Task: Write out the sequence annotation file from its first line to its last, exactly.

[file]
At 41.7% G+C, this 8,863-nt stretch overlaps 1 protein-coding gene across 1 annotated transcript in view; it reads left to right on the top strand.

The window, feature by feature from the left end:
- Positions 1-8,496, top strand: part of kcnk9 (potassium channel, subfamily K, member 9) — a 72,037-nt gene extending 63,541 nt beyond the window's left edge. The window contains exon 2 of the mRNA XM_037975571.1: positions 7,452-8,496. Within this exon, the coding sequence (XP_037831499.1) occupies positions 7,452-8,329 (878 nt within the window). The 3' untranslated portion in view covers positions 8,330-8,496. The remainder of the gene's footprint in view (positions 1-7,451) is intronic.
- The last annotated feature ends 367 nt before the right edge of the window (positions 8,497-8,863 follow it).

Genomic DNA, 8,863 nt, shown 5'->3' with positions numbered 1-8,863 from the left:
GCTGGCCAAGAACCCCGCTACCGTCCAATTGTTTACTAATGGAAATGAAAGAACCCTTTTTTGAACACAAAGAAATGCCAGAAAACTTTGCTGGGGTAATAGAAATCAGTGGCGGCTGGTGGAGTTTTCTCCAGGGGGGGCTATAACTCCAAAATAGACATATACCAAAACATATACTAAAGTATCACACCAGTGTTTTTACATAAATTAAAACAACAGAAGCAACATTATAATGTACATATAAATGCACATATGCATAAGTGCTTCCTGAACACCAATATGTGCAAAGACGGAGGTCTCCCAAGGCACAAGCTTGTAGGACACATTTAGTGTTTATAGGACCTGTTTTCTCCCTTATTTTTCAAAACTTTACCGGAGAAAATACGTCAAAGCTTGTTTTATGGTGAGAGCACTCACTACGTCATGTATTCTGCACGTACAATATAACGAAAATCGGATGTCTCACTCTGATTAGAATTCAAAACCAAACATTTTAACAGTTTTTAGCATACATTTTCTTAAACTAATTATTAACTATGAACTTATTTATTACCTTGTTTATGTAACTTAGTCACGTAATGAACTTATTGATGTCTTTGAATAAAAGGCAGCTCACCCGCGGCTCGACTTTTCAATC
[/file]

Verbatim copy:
At 41.7% G+C, this 8,863-nt stretch overlaps 1 protein-coding gene across 1 annotated transcript in view; it reads left to right on the top strand.

The window, feature by feature from the left end:
- Positions 1-8,496, top strand: part of kcnk9 (potassium channel, subfamily K, member 9) — a 72,037-nt gene extending 63,541 nt beyond the window's left edge. The window contains exon 2 of the mRNA XM_037975571.1: positions 7,452-8,496. Within this exon, the coding sequence (XP_037831499.1) occupies positions 7,452-8,329 (878 nt within the window). The 3' untranslated portion in view covers positions 8,330-8,496. The remainder of the gene's footprint in view (positions 1-7,451) is intronic.
- The last annotated feature ends 367 nt before the right edge of the window (positions 8,497-8,863 follow it).

Genomic DNA, 8,863 nt, shown 5'->3' with positions numbered 1-8,863 from the left:
GCTGGCCAAGAACCCCGCTACCGTCCAATTGTTTACTAATGGAAATGAAAGAACCCTTTTTTGAACACAAAGAAATGCCAGAAAACTTTGCTGGGGTAATAGAAATCAGTGGCGGCTGGTGGAGTTTTCTCCAGGGGGGGCTATAACTCCAAAATAGACATATACCAAAACATATACTAAAGTATCACACCAGTGTTTTTACATAAATTAAAACAACAGAAGCAACATTATAATGTACATATAAATGCACATATGCATAAGTGCTTCCTGAACACCAATATGTGCAAAGACGGAGGTCTCCCAAGGCACAAGCTTGTAGGACACATTTAGTGTTTATAGGACCTGTTTTCTCCCTTATTTTTCAAAACTTTACCGGAGAAAATACGTCAAAGCTTGTTTTATGGTGAGAGCACTCACTACGTCATGTATTCTGCACGTACAATATAACGAAAATCGGATGTCTCACTCTGATTAGAATTCAAAACCAAACATTTTAACAGTTTTTAGCATACATTTTCTTAAACTAATTATTAACTATGAACTTATTTATTACCTTGTTTATGTAACTTAGTCACGTAATGAACTTATTGATGTCTTTGAATAAAAGGCAGCTCACCCGCGGCTCGACTTTTCAATC